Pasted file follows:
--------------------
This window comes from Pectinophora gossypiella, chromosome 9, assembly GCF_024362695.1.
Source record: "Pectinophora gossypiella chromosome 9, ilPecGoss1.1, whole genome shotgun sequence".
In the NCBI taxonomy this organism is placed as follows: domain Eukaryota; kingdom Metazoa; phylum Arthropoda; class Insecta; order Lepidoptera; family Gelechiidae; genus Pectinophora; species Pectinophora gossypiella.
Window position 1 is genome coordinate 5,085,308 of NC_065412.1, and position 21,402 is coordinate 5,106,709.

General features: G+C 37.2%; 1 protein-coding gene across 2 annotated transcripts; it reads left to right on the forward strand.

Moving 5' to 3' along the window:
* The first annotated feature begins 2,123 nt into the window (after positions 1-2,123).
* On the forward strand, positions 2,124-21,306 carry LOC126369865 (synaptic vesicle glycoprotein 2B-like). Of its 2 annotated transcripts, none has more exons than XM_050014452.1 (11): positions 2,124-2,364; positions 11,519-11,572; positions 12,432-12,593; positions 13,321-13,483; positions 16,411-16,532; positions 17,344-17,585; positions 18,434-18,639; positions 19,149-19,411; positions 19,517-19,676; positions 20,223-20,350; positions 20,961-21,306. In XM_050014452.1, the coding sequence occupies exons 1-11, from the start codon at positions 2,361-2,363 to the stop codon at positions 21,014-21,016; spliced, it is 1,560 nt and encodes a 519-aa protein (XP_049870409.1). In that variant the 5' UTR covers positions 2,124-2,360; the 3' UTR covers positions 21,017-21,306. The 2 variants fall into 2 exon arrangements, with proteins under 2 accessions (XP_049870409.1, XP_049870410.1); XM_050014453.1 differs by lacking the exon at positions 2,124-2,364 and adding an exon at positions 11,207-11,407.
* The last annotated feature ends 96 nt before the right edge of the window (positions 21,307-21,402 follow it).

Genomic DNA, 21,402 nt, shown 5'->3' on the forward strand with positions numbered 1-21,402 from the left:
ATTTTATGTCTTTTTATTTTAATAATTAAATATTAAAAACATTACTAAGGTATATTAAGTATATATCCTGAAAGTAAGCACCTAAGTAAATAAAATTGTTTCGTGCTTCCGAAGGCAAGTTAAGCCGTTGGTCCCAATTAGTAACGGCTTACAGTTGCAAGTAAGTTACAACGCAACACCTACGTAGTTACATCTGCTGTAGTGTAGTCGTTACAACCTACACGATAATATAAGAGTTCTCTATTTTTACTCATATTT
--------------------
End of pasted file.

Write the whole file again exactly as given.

This window comes from Pectinophora gossypiella, chromosome 9, assembly GCF_024362695.1.
Source record: "Pectinophora gossypiella chromosome 9, ilPecGoss1.1, whole genome shotgun sequence".
In the NCBI taxonomy this organism is placed as follows: domain Eukaryota; kingdom Metazoa; phylum Arthropoda; class Insecta; order Lepidoptera; family Gelechiidae; genus Pectinophora; species Pectinophora gossypiella.
Window position 1 is genome coordinate 5,085,308 of NC_065412.1, and position 21,402 is coordinate 5,106,709.

General features: G+C 37.2%; 1 protein-coding gene across 2 annotated transcripts; it reads left to right on the forward strand.

Moving 5' to 3' along the window:
* The first annotated feature begins 2,123 nt into the window (after positions 1-2,123).
* On the forward strand, positions 2,124-21,306 carry LOC126369865 (synaptic vesicle glycoprotein 2B-like). Of its 2 annotated transcripts, none has more exons than XM_050014452.1 (11): positions 2,124-2,364; positions 11,519-11,572; positions 12,432-12,593; positions 13,321-13,483; positions 16,411-16,532; positions 17,344-17,585; positions 18,434-18,639; positions 19,149-19,411; positions 19,517-19,676; positions 20,223-20,350; positions 20,961-21,306. In XM_050014452.1, the coding sequence occupies exons 1-11, from the start codon at positions 2,361-2,363 to the stop codon at positions 21,014-21,016; spliced, it is 1,560 nt and encodes a 519-aa protein (XP_049870409.1). In that variant the 5' UTR covers positions 2,124-2,360; the 3' UTR covers positions 21,017-21,306. The 2 variants fall into 2 exon arrangements, with proteins under 2 accessions (XP_049870409.1, XP_049870410.1); XM_050014453.1 differs by lacking the exon at positions 2,124-2,364 and adding an exon at positions 11,207-11,407.
* The last annotated feature ends 96 nt before the right edge of the window (positions 21,307-21,402 follow it).

Genomic DNA, 21,402 nt, shown 5'->3' on the forward strand with positions numbered 1-21,402 from the left:
ATTTTATGTCTTTTTATTTTAATAATTAAATATTAAAAACATTACTAAGGTATATTAAGTATATATCCTGAAAGTAAGCACCTAAGTAAATAAAATTGTTTCGTGCTTCCGAAGGCAAGTTAAGCCGTTGGTCCCAATTAGTAACGGCTTACAGTTGCAAGTAAGTTACAACGCAACACCTACGTAGTTACATCTGCTGTAGTGTAGTCGTTACAACCTACACGATAATATAAGAGTTCTCTATTTTTACTCATATTT